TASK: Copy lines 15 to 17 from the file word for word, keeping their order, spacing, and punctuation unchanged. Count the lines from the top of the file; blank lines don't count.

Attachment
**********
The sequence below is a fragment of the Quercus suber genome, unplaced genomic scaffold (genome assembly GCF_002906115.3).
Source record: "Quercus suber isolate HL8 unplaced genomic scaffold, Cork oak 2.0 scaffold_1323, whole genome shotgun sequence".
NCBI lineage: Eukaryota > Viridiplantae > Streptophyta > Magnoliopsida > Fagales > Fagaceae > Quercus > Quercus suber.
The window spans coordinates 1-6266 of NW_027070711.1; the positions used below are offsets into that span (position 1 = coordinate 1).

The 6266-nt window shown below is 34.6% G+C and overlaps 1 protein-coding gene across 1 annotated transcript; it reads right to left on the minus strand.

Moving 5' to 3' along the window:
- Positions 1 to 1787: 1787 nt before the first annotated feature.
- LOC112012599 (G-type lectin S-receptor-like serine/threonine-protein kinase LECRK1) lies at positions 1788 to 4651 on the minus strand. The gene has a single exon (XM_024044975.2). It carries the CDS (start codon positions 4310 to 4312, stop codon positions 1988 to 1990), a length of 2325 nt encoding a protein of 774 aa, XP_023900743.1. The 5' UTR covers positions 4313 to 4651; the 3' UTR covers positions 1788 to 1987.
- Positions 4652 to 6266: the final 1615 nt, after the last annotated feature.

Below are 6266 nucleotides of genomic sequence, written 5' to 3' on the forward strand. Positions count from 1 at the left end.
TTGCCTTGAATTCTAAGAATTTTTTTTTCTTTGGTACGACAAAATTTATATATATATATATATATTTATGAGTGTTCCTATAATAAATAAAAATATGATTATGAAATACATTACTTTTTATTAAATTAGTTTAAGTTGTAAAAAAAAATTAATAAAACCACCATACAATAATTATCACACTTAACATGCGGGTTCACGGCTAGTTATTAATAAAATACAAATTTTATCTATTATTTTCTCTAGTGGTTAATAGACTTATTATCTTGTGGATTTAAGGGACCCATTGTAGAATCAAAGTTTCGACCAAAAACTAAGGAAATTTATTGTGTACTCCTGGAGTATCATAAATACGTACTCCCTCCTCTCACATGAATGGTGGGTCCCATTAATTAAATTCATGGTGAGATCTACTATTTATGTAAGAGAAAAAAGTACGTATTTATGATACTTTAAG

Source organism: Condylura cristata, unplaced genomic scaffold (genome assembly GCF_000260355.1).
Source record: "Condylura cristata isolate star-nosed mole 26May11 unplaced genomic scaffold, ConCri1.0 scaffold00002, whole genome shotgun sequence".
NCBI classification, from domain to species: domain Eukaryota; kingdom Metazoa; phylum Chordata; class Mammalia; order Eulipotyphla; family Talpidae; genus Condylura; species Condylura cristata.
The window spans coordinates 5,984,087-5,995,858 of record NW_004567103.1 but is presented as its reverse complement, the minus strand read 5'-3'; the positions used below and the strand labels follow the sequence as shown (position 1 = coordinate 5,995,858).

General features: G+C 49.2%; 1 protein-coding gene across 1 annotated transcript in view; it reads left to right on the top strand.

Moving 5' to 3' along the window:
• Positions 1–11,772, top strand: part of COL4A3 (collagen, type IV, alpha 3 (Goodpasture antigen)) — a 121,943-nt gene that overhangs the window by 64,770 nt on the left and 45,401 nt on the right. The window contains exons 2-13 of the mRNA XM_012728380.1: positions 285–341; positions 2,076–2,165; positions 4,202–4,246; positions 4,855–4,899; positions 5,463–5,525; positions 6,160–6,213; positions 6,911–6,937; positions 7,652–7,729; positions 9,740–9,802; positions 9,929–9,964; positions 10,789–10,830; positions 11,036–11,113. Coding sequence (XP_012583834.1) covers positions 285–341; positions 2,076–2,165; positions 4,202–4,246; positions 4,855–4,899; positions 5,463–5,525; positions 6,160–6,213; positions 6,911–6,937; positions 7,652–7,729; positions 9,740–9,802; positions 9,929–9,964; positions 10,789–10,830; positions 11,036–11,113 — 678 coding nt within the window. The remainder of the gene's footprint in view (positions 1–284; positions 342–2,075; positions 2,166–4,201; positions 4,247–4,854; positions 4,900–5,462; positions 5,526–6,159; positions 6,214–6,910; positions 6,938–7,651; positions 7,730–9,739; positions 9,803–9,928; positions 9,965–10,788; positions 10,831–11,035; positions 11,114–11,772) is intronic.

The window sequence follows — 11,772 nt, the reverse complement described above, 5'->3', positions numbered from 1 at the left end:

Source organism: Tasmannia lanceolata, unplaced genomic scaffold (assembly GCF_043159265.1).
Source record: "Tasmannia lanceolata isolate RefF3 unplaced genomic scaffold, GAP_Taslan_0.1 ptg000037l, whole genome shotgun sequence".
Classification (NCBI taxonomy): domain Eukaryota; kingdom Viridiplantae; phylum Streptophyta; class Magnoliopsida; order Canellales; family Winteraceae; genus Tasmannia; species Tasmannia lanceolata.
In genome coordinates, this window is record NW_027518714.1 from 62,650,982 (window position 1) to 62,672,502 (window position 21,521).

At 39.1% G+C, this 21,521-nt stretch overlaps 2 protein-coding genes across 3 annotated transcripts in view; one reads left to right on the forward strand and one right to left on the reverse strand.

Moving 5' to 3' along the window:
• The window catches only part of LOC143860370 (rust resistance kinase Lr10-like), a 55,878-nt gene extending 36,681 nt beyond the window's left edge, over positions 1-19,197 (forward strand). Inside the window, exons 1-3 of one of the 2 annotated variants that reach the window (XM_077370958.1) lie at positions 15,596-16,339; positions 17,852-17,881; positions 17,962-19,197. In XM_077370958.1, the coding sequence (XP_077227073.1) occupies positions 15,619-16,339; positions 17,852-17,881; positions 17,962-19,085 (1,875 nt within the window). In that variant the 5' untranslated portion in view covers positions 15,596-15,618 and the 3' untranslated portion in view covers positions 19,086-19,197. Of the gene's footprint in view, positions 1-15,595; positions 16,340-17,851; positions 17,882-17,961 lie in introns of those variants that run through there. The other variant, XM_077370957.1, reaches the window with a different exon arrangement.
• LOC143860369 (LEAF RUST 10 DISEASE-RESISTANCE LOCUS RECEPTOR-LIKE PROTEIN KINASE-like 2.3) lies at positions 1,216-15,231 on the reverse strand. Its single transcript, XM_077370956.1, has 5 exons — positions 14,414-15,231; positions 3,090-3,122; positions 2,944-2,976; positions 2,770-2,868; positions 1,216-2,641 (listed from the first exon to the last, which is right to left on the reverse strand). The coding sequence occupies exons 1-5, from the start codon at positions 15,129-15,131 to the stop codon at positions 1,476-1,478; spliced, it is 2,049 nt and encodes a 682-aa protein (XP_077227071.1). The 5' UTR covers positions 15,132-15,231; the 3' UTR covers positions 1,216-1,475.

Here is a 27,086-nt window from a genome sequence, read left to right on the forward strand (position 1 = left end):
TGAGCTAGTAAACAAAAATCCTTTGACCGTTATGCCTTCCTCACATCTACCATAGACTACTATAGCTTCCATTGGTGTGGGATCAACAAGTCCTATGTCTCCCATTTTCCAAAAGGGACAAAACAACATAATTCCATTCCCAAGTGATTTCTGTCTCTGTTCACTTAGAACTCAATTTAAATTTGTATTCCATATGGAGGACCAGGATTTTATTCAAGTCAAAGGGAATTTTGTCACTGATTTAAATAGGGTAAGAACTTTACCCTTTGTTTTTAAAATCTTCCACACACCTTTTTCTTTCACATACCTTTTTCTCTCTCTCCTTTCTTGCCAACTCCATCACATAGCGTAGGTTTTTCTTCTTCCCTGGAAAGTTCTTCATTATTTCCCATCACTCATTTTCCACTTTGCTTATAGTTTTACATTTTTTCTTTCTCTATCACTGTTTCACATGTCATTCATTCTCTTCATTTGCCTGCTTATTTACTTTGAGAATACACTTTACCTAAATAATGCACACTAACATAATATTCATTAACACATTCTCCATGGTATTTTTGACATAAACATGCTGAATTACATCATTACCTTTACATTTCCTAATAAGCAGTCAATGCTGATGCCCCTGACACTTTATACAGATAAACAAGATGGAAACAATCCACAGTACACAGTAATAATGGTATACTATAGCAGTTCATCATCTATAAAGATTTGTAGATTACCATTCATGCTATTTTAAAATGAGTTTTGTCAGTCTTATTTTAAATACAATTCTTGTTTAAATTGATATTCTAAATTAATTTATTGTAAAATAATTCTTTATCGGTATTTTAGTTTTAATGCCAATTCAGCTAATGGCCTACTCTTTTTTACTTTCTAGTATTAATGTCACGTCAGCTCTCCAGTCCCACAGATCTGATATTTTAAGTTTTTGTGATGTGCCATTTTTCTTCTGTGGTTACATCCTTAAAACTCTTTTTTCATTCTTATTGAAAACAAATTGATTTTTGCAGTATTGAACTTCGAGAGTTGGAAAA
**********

The window spans coordinates 5,984,087-5,995,858 of record NW_004567103.1 but is presented as its reverse complement, the minus strand read 5'-3'; the positions used below and the strand labels follow the sequence as shown (position 1 = coordinate 5,995,858).

General features: G+C 49.2%; 1 protein-coding gene across 1 annotated transcript in view; it reads left to right on the top strand.

Moving 5' to 3' along the window: